Day Five: Map Update

We have arrived safely at our first overnight in the greater Minneapolis area. Tomorrow we will drop the trailer off at a friends for the week and check into a hotel for FurryMigration later this week into the weekend.

We’re now more than half way to King of Prussia…

We did visit ValleyFair for a few hours this afternoon to take in the Corn Feast and enjoy so evening roller coaster action. Tomorrow we shall meet friends at the park and enjoy a day swimming, rides, and food…

Day Four: TFTD

Thoughts from the day by the traveling Fox…

Today was a shorter travel day as we’ve been cannonballing across the country to the tune of 1510.4 miles as of right now. We’ve visited six states including: Nevada, Arizona, Utah, Wyoming, South Dakota, and no Minnesota. Tomorrow we are heading up to the Biggest Ball of Twine in Minnesota. Later in the trip we will visit the biggest ball of twine in the USA. Tonight we are in Adrian, MN at a lovely camp ground enjoying a cocktail while pondering dinner.

Monday we are docking our camper at a co-worker’s place and my plan is to clean the shell and do some laundry while getting ready for FurryMigration – a fandom event in Minneapolis.

End of Day 3

We made it safely to South Dakota…

Tomorrow we make our way to Minnesota, with the Biggest Ball of Twine for Sunday.

Homemade Chicken Casserole and salad with homemade lemon vignette was dinner.

Day Three – Lunch Break

We took off from the Rawling KOA just before eight this morning. Now we’re taking a couple of hours to work and have a bite to eat.

Traveling By Map

Plan is to get to the KOA in Kadoka, SD this evening for our overnight and to try our hands at emptying the black and gray water tanks!

Day Two – Travel to Rawlings, Wyoming

After a press pot of coffee and some light office work we pulled up the steaks and started our journey north to Rawlings, Wyoming.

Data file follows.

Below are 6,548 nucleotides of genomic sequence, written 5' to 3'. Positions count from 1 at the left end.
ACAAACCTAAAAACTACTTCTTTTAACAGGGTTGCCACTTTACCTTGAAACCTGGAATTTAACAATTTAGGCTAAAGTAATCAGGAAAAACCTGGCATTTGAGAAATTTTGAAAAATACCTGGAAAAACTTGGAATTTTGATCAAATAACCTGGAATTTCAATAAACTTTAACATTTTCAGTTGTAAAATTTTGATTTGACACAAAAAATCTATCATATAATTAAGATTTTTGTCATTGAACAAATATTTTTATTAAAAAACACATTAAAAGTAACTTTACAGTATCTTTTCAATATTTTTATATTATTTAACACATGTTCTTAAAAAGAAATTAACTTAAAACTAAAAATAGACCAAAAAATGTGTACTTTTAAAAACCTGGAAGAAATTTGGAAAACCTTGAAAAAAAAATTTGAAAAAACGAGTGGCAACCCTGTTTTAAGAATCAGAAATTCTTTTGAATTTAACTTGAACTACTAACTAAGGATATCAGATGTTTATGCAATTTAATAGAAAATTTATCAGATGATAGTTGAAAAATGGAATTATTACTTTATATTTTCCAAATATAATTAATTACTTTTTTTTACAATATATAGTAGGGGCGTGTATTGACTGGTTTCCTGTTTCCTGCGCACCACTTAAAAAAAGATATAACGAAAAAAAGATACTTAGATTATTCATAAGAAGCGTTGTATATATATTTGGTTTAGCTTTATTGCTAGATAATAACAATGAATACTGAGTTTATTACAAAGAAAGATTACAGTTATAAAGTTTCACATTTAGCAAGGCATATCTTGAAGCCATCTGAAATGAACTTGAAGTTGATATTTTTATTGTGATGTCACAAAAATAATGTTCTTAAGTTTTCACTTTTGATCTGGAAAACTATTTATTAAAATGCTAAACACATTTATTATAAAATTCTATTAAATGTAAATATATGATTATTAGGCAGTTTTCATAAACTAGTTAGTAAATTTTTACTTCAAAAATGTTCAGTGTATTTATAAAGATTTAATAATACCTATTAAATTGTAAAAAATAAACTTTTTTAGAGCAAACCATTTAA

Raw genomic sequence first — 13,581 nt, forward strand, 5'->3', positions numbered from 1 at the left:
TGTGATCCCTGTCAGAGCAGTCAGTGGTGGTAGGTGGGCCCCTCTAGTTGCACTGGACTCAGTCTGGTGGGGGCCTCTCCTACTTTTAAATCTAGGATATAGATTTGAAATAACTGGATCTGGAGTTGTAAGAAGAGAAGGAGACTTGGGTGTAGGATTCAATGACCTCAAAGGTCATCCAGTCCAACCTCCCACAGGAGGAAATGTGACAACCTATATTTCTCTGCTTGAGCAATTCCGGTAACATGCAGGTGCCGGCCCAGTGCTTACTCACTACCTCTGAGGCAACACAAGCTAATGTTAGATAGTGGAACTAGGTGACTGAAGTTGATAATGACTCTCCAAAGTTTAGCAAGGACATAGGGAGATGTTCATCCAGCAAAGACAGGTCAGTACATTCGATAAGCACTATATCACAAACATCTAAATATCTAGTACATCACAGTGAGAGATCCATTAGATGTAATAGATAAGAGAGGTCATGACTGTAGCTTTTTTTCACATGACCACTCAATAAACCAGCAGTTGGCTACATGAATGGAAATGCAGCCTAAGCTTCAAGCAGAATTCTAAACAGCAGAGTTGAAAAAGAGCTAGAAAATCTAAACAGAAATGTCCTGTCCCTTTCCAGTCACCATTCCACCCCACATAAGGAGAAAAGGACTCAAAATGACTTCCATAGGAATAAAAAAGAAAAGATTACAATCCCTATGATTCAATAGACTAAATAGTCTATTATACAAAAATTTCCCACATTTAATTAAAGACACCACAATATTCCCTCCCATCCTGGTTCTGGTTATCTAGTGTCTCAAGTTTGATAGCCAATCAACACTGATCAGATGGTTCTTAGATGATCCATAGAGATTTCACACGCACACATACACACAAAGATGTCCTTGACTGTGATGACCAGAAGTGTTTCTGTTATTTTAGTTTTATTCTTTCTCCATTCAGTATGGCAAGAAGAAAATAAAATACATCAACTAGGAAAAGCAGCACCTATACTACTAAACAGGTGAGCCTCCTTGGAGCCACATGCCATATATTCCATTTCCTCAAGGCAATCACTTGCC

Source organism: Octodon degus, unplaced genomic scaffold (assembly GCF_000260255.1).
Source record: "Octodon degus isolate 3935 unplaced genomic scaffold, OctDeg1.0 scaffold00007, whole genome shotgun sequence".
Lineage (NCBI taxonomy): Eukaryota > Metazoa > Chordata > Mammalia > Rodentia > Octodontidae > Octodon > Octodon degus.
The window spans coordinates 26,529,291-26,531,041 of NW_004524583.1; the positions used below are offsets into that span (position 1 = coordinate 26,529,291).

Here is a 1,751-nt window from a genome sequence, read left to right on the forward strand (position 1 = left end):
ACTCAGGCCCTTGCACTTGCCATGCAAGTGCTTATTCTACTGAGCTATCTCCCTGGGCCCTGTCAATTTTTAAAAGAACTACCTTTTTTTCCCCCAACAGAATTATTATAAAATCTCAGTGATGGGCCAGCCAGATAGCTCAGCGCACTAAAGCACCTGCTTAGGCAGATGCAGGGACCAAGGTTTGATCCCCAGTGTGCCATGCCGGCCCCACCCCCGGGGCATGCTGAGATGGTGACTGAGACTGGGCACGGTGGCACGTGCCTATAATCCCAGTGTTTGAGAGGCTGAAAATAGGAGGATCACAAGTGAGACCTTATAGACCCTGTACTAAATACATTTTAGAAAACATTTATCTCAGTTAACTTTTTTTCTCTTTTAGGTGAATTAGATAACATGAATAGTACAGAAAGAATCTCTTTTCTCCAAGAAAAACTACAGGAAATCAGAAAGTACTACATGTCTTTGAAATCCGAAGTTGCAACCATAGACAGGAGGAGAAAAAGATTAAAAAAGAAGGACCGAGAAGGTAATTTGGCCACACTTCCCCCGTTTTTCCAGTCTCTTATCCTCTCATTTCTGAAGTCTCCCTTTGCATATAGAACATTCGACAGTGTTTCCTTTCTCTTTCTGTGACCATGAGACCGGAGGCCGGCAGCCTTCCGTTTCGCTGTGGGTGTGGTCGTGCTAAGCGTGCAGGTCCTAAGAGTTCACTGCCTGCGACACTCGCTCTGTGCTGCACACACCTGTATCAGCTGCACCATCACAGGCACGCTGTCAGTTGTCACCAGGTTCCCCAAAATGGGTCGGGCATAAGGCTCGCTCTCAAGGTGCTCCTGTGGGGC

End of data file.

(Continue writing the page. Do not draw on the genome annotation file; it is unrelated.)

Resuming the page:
We fully endorse the KOA in Beaver, Utah. Clean facilities, level grounds.

One of the things we will be doing is moving the filter to the camper water hookup, bot the directly to the spigot – even though this is what many in the campground had done.

Day One – Beaver KOA

Fox here…

We loaded up our trailer over the last three days to get ready for this epic cross country journey. Our plan was to depart from Las Vegas at 2:00 today, but then disaster broke…literally. I broke a window because I didn’t close it before turning the trailer to fill the water tank. Luckily I have a very understanding spouse and have dealt with trade show emergencies in my past. A few phone calls, a new window purchased, installed, and we were under way by 3:05.

Our arrival to the KOA was greeted with rain, but we were able to quickly connect power, water, and disconnect from the truck.

Not feeling like cooking, we hit the Timberline Inn Restaurant for dinner. The pot roast is amazing and the pork isn’t too shabby either.

3.2% Beer is … interesting.

Tomorrow we’re working from the park then off to our next stop. Somewhere between B and C on the map.

Which TLD is Right for Me?

Reblogged from Andrew Rabbitt @ DNSimple

So you’ve decided to build your own website and are wondering which of the 286+ top level domains [TLDs] you should use. With so many options at your fingertips, the task of selecting one may seem daunting. You’ve been online and know that .COM, .NET, and .ORG are very popular. You’ve seen .EDU, and sometimes .BIZ and .INFO – but which TLD is right for your website?